Cinema Papers: Actually some teachers have said they thought he should be punished …

Ken Cameron: But that would be terrible; it would be a defeatist ending if he suffered or were punished. Moral growth, any sort of growth, has to come from within. If he were punished, then he would just be bitter and hostile. It is as if he has to rebel and take charge of his own destiny to grow. And that is what the school system doesn't allow: it continues to impose regulations which don't give him the space to grow …

Cameron then goes on to do some comparisons of the film with his ABC telemovie Crime of the Decade. For these details, see this site's listing for that telemovie here. 

5. Music:

The film features an appearance by then popular Perth band the Eurogliders, playing the school social, and one of their songs, Wildlife, runs over the burning of the school and over the end credits. 

The Eurogliders have a relatively detailed wiki here.

The lyrics for the song, “Another Day In The Big World”, which runs over the school social, are thematically relevant to the storyline, and the coverage of the alienating school social:

Some people say that it’s

Say that it’s a waste of time

Some people can’t off, no

Can’t get me off their mind

Some people say that I

Say that I’m the laughing kind

The kind of people

Push me around

But you know better

Baby you know

Some things are better left

Leave it for another time

Some people just can’t wait, 

Can’t wait to say their mind

Some people say that I’m

Say that I’m the stronger kind

You kind of people

Push me around

But you know better

Baby you know

But you know better

Baby you know

Finding it hard

To say what I mean

Finding it hard

To say what I mean

Cause it’s another day

Another day in the big world

Another day - aayo

Another day in the big world

Another day - aayo

Some people say that it’s

Say that it’s a waste of time

Some people can’t off, no

Can’t get me off their mind

Some people say that I

Say that I’m the laughing kind

The kind of people

Push me around

But you know better

Baby you know

Another day in the big world

Another day - aayo

Another day in the big world

Another day - aayo

Another day in the big world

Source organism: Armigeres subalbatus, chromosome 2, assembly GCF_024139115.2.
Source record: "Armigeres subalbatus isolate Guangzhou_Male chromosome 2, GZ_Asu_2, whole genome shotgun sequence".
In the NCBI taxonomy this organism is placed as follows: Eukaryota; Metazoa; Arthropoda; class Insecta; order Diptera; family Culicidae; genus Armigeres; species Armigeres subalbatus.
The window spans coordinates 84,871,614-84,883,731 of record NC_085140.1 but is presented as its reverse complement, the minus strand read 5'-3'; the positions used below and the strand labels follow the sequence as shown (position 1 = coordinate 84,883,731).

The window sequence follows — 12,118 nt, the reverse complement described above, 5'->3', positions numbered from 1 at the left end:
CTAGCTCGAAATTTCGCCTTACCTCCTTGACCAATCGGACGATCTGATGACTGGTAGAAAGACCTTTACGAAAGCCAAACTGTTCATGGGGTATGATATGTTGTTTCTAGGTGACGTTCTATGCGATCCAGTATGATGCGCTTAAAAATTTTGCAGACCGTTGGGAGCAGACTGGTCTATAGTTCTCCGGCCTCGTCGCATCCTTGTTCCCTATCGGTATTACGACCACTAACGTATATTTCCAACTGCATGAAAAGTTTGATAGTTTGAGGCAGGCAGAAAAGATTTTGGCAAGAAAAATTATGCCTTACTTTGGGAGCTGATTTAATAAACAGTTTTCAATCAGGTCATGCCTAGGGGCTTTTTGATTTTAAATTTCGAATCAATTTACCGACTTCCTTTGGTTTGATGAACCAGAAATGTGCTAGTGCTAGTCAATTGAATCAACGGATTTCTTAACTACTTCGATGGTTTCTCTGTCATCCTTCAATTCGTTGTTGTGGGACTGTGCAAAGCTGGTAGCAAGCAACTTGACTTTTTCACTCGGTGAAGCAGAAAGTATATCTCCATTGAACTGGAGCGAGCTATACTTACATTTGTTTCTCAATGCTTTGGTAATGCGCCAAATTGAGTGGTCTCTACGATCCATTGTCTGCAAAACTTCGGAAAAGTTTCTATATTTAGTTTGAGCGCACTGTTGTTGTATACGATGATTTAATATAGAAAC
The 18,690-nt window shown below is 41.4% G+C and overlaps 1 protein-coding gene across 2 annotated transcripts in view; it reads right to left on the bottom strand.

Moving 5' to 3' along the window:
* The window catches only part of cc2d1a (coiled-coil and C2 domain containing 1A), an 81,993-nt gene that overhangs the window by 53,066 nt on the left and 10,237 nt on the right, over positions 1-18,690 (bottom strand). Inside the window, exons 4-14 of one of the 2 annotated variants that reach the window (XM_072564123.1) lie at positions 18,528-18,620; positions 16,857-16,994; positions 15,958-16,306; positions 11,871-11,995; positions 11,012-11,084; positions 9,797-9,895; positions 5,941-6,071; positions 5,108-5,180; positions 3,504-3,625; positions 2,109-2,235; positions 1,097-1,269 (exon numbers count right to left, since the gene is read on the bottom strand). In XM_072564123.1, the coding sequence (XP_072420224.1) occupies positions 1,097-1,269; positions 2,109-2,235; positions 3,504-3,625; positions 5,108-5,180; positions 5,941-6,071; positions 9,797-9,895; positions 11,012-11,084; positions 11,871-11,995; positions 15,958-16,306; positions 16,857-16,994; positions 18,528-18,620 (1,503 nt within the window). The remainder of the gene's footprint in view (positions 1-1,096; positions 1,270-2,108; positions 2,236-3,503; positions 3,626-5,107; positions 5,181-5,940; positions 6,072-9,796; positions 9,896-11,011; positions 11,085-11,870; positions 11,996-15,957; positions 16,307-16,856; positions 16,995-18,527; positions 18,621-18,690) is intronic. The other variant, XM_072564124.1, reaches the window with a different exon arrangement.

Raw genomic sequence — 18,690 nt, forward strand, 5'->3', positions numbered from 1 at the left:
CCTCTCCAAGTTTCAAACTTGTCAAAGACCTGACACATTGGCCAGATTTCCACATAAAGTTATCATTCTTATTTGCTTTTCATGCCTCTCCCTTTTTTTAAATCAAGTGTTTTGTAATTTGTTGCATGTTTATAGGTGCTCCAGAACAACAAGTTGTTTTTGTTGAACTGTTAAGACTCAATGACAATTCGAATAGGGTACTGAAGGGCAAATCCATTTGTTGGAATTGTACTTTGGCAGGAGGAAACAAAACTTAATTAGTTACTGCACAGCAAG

Another day - aayo

Another day in the big world

Another day - aayo

The lyrics for the end credits song are more mysterious, but also thematically relevant:

Wild life (chorus: wild life)

They say that you can’t stay

Be the same

Man, here’s the great thing

Worry stiff

The wolf is at your door

Wild life (chorus: wild life)

All for a reason

(guitar interlude)

Wild life

We’ll never reach the other side

Wild life

we’ll never reach the other side

Wild life

We’ll never reach the other side

For more details of music  credits, see this site's pdf.

6. Date:

The film is commonly dated to 1984, the year of its Australian theatrical release, but the copyright notice in the film indicates it was finished in 1983 and copyrighted to that year.

It's a good indication of the difficulties the film faced in getting a release to date the year of production correctly to 1983, along with the rider that it took until August 1984 for small distributor Filmways belatedly to pick it up and give it a tepid release, probably with an eye to making money on the K-Tel tape release, rather than expecting to do any meaningful theatrical business.

7. Detailed Synopsis:

On a raid to steal eggs from a battery hen farm, Steve Carson (Rod Zuanic) and his egg stealing mates Vicki (Toni Allaylis) and Moose (for Bruce, Chris Truswell) are disturbed by the owner. Steve races away across the bleak Botany landscape and ends up at a market garden, where he crawls through a muddy ditch to steal some water for his marijuana plant.

After feeding it a little Thrive fertiliser, Steve turns up at school where he and the rest of the class are carrying desks.

When Moose trips him, his Scottish-accented woodwork teacher (Ron Hackett) tells him he's a fool who cannae be trusted with a simple task.